Teaching young children to write starts when they pick up a crayon to color.  Crayons are usually thicker than pencils and easier for little ones to grip.  Coloring is actually a great way to introduce handling a writing tool because it helps little muscles get the exercise to prepare them for more. 

Teach Your Kids to Write Letters, How to Teach Your Kids to Write Letters?, Days of a Domestic Dad

Teach Your Kids to Write Letters

Notice which hand they use to grip, so when it is time to write letters you will know which hand is dominant for them.  Many children are ambidextrous and that is ok too because the child’s brain has an amazing ability to alter its synapses easily. 

Before your child begins to write letters, have them create simple lines and shapes like a circle or square.  Have them copy lines and curves or anything they enjoy drawing or coloring.  Gently encourage them to hold the crayon or pencil correctly so they don’t get into a bad habit of holding in incorrectly.

Do this by showing them how to rest the pencil between their thumb and index finger for the best pressure and ease of writing.  Praise them for doing well and even making an effort because it’s difficult to learn a new skill.  This gives them the confidence to want to continue and do better.

As an alternative, you can find a good letter sample at WritingUniverse free database, and write it down. It will serve as a great example for your child and will show that you are also involved in the process.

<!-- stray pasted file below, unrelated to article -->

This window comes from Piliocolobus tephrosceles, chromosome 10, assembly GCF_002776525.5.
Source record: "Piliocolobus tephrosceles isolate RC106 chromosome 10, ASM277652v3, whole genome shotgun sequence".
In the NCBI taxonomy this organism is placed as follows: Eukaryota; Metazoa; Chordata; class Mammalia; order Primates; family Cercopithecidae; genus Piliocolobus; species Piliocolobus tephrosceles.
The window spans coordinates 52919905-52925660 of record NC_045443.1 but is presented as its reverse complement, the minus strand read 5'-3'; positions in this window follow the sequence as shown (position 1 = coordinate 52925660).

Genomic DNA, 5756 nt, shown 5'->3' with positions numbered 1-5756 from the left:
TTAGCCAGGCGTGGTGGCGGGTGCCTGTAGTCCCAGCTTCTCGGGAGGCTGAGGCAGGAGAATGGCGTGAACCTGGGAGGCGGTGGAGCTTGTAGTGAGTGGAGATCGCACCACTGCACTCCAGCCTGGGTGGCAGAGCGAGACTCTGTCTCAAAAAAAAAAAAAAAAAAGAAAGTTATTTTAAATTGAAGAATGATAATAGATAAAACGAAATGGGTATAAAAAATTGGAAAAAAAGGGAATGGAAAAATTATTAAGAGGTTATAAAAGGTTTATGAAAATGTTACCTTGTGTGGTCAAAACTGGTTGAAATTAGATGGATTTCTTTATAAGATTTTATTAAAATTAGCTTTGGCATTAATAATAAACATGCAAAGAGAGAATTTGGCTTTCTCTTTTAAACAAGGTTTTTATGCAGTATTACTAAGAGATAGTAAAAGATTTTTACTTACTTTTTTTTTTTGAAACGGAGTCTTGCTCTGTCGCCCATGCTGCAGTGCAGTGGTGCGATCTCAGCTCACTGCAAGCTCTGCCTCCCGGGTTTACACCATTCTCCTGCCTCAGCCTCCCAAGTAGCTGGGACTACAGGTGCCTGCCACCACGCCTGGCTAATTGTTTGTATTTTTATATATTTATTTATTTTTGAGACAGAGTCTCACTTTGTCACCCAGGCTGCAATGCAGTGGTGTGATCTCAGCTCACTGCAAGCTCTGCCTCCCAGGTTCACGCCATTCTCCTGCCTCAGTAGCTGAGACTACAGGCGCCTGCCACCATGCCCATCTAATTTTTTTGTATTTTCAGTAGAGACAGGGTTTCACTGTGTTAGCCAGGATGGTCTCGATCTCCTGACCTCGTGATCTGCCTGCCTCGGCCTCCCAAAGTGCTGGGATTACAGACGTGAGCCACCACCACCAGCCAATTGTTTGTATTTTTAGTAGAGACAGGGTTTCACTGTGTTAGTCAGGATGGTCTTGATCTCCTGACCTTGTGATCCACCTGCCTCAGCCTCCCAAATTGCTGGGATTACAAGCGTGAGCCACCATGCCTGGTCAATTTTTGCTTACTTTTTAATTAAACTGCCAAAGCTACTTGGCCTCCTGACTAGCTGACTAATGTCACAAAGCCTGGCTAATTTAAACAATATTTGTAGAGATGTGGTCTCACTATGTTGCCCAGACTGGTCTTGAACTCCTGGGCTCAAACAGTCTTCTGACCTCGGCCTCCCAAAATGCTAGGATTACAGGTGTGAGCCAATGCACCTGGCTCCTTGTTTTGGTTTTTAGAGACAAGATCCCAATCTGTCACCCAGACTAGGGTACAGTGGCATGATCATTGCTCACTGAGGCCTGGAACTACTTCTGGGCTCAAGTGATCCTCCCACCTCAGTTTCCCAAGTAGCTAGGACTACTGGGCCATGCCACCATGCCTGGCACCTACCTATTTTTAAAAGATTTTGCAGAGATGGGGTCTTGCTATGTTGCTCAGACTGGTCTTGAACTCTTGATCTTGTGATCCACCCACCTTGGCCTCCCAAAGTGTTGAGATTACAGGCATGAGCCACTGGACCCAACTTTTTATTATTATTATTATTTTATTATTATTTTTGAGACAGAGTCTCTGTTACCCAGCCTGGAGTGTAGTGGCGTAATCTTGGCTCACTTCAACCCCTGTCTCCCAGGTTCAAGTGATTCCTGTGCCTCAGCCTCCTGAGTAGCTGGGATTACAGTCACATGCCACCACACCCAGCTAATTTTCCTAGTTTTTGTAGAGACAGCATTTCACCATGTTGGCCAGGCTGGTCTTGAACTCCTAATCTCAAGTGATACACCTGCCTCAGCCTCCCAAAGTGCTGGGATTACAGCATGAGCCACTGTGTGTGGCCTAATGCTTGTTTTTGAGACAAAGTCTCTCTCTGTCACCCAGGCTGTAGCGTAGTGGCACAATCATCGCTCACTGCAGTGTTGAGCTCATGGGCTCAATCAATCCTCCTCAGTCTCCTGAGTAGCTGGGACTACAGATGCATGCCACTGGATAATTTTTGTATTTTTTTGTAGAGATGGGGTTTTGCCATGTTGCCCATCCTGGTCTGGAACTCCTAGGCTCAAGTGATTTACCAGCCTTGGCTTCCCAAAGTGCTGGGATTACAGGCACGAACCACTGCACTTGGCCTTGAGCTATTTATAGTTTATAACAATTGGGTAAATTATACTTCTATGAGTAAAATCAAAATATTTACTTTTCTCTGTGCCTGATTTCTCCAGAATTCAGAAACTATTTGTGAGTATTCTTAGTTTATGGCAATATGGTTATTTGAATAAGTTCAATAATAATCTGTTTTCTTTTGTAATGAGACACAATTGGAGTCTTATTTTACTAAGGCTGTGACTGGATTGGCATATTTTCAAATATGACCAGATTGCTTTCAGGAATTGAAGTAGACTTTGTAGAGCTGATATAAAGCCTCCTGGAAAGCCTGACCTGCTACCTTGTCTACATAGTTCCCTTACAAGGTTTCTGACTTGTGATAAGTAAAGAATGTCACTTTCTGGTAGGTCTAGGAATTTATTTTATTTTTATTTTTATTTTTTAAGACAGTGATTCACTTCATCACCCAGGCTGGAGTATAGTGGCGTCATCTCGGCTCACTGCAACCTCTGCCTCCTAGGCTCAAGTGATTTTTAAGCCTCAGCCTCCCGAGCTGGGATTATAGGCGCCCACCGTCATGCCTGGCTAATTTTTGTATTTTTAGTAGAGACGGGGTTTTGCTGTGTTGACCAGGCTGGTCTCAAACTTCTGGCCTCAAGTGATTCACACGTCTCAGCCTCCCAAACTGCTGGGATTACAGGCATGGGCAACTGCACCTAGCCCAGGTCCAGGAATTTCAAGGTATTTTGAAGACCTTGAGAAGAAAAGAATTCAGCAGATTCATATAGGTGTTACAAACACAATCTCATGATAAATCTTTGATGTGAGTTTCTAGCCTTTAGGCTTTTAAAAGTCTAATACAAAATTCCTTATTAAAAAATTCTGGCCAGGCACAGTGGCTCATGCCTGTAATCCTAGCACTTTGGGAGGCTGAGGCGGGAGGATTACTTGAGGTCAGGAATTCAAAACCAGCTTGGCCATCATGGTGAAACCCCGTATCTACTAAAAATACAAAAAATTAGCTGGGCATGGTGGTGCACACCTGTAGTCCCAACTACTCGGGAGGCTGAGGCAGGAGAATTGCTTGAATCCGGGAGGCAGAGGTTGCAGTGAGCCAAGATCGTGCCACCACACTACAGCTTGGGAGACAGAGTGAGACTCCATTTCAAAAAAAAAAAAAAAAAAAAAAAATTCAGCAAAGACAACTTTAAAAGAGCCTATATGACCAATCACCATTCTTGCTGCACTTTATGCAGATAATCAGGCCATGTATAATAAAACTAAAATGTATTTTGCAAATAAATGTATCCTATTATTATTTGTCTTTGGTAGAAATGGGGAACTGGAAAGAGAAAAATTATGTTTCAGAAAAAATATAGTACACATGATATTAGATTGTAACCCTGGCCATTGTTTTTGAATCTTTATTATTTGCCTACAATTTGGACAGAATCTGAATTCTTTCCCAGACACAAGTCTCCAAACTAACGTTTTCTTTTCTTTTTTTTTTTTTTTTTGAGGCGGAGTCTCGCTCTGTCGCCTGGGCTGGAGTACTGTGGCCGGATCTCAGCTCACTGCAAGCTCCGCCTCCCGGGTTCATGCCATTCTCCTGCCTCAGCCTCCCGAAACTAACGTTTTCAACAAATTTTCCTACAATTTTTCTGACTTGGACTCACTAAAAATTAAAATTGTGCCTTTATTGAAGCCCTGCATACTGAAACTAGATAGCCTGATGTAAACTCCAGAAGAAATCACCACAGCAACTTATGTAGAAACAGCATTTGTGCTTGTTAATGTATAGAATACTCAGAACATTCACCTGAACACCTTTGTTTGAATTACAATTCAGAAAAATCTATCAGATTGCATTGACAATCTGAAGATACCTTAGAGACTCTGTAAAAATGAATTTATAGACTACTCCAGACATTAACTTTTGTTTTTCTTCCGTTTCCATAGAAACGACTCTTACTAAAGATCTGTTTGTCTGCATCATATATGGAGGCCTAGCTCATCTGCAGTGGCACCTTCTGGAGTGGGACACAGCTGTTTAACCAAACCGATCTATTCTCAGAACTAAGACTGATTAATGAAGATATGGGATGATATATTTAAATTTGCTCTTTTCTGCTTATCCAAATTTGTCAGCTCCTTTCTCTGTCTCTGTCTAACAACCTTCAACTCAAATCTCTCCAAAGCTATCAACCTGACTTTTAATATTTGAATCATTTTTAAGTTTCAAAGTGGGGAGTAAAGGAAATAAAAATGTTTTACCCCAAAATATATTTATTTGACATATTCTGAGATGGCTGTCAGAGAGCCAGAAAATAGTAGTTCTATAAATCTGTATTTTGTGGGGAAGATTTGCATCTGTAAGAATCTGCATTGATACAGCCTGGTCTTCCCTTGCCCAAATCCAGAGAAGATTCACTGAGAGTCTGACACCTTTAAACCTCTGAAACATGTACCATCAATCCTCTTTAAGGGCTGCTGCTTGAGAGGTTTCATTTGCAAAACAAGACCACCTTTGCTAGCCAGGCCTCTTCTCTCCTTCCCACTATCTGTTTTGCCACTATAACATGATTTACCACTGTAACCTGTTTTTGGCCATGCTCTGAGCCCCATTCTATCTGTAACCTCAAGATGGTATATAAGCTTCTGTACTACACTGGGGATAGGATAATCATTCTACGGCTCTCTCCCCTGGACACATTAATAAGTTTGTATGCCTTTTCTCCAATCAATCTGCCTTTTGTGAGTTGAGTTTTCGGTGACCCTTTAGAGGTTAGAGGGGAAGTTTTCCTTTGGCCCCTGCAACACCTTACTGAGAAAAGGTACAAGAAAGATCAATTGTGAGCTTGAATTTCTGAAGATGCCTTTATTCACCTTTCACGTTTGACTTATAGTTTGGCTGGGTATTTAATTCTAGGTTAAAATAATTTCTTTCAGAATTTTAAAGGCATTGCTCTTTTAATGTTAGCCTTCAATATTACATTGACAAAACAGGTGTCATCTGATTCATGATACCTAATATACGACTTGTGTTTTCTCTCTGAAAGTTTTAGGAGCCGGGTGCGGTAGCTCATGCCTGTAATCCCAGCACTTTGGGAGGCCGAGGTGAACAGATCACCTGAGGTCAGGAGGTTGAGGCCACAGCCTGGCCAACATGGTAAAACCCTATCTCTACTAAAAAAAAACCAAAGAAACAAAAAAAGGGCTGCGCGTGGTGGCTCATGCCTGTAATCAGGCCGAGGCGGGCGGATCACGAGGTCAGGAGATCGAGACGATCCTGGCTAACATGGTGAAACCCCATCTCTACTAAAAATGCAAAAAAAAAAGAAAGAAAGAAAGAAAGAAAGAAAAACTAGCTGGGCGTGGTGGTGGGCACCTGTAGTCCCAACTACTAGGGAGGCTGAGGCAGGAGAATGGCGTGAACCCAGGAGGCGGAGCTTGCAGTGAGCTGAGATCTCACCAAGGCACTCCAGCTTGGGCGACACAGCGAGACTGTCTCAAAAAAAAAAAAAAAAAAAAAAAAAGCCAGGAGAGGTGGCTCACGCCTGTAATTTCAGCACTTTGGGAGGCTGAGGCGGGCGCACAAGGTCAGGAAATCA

These types of exercises will strengthen the muscles in their hands so they will be able to control the pencil with ease.  Those muscle skills, or fine motor skills, are a very important precursor to writing letters.

This involves the muscles of the fingers, hand, and wrist.  Some other fine motor activities are using playdough, finger painting, putting Legos together, snaps, buttons and tying shoelaces.  The stronger the small muscles in the hands, the easier it is to write.

Once your child can recognize their letters visually and know the difference between similar letters like /b/ and /d/ or /p/ and /q/, they are beyond ready to begin writing the letters.  If your child will later attend public school be sure to check with the school to see what type of lettering they prefer.  Some Schools use the D’Nealian alphabet which is a great way to ease students from printing to cursive around the age of eight.

Start your child with their name on a 4-lined page made just for beginning printing, so they will learn the proper strokes of the letters.  Model how to properly form the letters from top to bottom. Don’t let them get in the habit of doing it bottom to top.  You can put your hand over their hand to guide them at first until they get the hang of it.  They can trace the letters of their name until they can write it on their own.

This is very exciting when they finally write their name all by themselves.  Just like writing their name, they can trace the letters on pre-made worksheets until they master writing them as well.  Learn one or two letters a week if they are showing progress.  There are even letter-writing apps on the tablet that will not let them form a letter backward or upside down.

If they haven’t already learned the sounds of each letter they can also practice the sound when writing the letter and soon write small words like /Mom/Dad/cat/dog/.  Before long they will be writing full sentences and you will wonder where the time has gone.

Every child is different and will excel at their own speed.  Remember to gently encourage them as it can be difficult for some. 

With practice they will eventually catch on and beam with joy at their accomplishments under your patient guidance and love.